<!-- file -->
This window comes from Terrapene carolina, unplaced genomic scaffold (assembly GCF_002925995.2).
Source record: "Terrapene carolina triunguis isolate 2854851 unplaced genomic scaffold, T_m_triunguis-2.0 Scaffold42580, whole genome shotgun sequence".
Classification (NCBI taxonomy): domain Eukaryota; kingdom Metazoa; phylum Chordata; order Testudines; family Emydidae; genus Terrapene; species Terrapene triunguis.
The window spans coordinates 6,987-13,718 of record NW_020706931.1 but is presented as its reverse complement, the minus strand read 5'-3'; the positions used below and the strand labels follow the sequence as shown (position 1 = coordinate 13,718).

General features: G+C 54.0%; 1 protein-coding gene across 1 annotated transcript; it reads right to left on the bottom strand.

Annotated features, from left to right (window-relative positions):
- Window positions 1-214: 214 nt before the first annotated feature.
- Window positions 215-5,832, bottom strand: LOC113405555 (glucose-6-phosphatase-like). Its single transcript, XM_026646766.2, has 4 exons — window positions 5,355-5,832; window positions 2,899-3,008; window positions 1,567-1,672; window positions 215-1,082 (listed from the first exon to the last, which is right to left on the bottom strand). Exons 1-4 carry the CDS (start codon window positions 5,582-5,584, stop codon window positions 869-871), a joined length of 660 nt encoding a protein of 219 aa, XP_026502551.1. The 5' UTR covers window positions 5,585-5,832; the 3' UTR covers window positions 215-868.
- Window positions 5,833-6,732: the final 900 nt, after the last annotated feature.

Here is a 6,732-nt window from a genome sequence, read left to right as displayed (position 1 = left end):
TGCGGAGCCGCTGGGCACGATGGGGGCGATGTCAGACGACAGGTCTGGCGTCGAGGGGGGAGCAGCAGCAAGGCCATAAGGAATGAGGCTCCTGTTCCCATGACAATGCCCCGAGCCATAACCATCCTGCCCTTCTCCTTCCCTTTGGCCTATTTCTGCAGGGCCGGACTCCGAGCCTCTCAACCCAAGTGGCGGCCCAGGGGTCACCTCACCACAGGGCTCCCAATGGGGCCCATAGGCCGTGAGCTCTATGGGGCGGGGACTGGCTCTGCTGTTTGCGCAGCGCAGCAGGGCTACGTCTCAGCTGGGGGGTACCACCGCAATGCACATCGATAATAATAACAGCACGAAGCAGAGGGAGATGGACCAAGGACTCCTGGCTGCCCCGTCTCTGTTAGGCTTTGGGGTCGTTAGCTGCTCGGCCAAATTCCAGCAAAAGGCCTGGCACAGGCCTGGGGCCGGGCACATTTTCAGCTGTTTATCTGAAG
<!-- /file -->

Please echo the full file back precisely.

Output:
This window comes from Terrapene carolina, unplaced genomic scaffold (assembly GCF_002925995.2).
Source record: "Terrapene carolina triunguis isolate 2854851 unplaced genomic scaffold, T_m_triunguis-2.0 Scaffold42580, whole genome shotgun sequence".
Classification (NCBI taxonomy): domain Eukaryota; kingdom Metazoa; phylum Chordata; order Testudines; family Emydidae; genus Terrapene; species Terrapene triunguis.
The window spans coordinates 6,987-13,718 of record NW_020706931.1 but is presented as its reverse complement, the minus strand read 5'-3'; the positions used below and the strand labels follow the sequence as shown (position 1 = coordinate 13,718).

General features: G+C 54.0%; 1 protein-coding gene across 1 annotated transcript; it reads right to left on the bottom strand.

Annotated features, from left to right (window-relative positions):
- Window positions 1-214: 214 nt before the first annotated feature.
- Window positions 215-5,832, bottom strand: LOC113405555 (glucose-6-phosphatase-like). Its single transcript, XM_026646766.2, has 4 exons — window positions 5,355-5,832; window positions 2,899-3,008; window positions 1,567-1,672; window positions 215-1,082 (listed from the first exon to the last, which is right to left on the bottom strand). Exons 1-4 carry the CDS (start codon window positions 5,582-5,584, stop codon window positions 869-871), a joined length of 660 nt encoding a protein of 219 aa, XP_026502551.1. The 5' UTR covers window positions 5,585-5,832; the 3' UTR covers window positions 215-868.
- Window positions 5,833-6,732: the final 900 nt, after the last annotated feature.

Here is a 6,732-nt window from a genome sequence, read left to right as displayed (position 1 = left end):
TGCGGAGCCGCTGGGCACGATGGGGGCGATGTCAGACGACAGGTCTGGCGTCGAGGGGGGAGCAGCAGCAAGGCCATAAGGAATGAGGCTCCTGTTCCCATGACAATGCCCCGAGCCATAACCATCCTGCCCTTCTCCTTCCCTTTGGCCTATTTCTGCAGGGCCGGACTCCGAGCCTCTCAACCCAAGTGGCGGCCCAGGGGTCACCTCACCACAGGGCTCCCAATGGGGCCCATAGGCCGTGAGCTCTATGGGGCGGGGACTGGCTCTGCTGTTTGCGCAGCGCAGCAGGGCTACGTCTCAGCTGGGGGGTACCACCGCAATGCACATCGATAATAATAACAGCACGAAGCAGAGGGAGATGGACCAAGGACTCCTGGCTGCCCCGTCTCTGTTAGGCTTTGGGGTCGTTAGCTGCTCGGCCAAATTCCAGCAAAAGGCCTGGCACAGGCCTGGGGCCGGGCACATTTTCAGCTGTTTATCTGAAG